glossopharyngeal

Introducing Glossopharyngeal Neuralgia Awareness Day!

Last week, members of the facial pain community observed Trigeminal Neuralgia (TN) Awareness Day for the fifth consecutive year. Every October 7th since 2013, we have turned our Facebook profile pictures teal, shared our personal stories of tribulations and triumphs, posted videos and memes, and raised money for various facial pain endeavors. To the credit of the thousands of you who have supported TN Awareness Day in that half decade, awareness of TN is growing.

However, there is a problem. TN is not the only neuropathic facial pain condition. There is a host of other facial pain conditions that have never been individually recognized or singled out for recognition by any facial pain organization. Because they are so rare, those who have these conditions have had to reside under the umbrella of TN in order to find any community support or recognition. That is, until now.

FPAA is serious about supporting all facial pain patients. We don’t just pay lip service to the inclusivity of the term “facial pain.” By creating Facial Pain Awareness Month, we are proudly giving voice to these other facial pain conditions: geniculate neuralgia, glossopharyngeal neuralgia, anesthesia dolorosa, cluster headache, paroxysmal hemicrania, SUNCT and SUNA.

Please allow me to introduce Glossopharyngeal Neuralgia Awareness Day on October 14th. That’s Saturday!


What is Glossopharyngeal Neuralgia?

Definition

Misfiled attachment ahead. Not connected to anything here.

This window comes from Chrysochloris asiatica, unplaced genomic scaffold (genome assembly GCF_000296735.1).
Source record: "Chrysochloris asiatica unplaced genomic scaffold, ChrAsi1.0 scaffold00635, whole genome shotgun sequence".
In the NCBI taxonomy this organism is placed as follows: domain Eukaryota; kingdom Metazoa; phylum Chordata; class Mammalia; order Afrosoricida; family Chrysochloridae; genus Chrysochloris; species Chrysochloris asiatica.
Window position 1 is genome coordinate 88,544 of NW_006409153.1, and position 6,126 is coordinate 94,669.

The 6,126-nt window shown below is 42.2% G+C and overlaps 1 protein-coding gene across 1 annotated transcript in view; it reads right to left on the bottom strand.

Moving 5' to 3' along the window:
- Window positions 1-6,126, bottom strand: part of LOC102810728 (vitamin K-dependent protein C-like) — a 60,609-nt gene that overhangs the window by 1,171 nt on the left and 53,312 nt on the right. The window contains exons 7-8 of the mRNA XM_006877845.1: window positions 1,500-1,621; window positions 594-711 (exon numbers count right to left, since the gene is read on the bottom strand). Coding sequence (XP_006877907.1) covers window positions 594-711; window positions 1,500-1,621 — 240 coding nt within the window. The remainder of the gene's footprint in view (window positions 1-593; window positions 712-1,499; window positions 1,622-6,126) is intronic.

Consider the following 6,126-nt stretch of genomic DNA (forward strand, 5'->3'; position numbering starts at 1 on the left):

The condition of glossopharyngeal neuralgia (GPN) was first described by Weisenburg (1910)1. GPN is characterized by severe, paroxysmal episodes of pain localized to the external ear canal, the base of the tongue, the tonsil or the area beneath the angle of the jaw. It is caused by a malfunction of the glossopharyngeal (IX) cranial nerve. The pain is usually described as sharp, stabbing, and maybe triggered by swallowing, coughing, talking, or chewing.

Glossopharyngeal Nerve
Click to enlarge

Causes

GPN is most often caused by a normal artery or vein putting pressure on the glossopharyngeal (IX) cranial nerve at the root entry zone of the brainstem.

In rare cases GPN can be associated with hemodynamic instability such as arrhythmias, hypotension, syncope, and cardiac arrest.

GPN can also occur as a result of:

  • multiple sclerosis or a similar disorder that damages the myelin sheath protecting certain nerves
  • a tumor compressing the glossopharyngeal nerve.
  • a brain lesion or other abnormalities
  • surgical injuries
  • stroke
  • facial trauma


Social Media Awareness

Click on the image of the overlay of your choice to create a GN Awareness Day social media profile picture.

Or right-click on the image below to save the image for use as a social media profile picture.

 


Together, we will bring facial pain
out of obscurity and
into the light.

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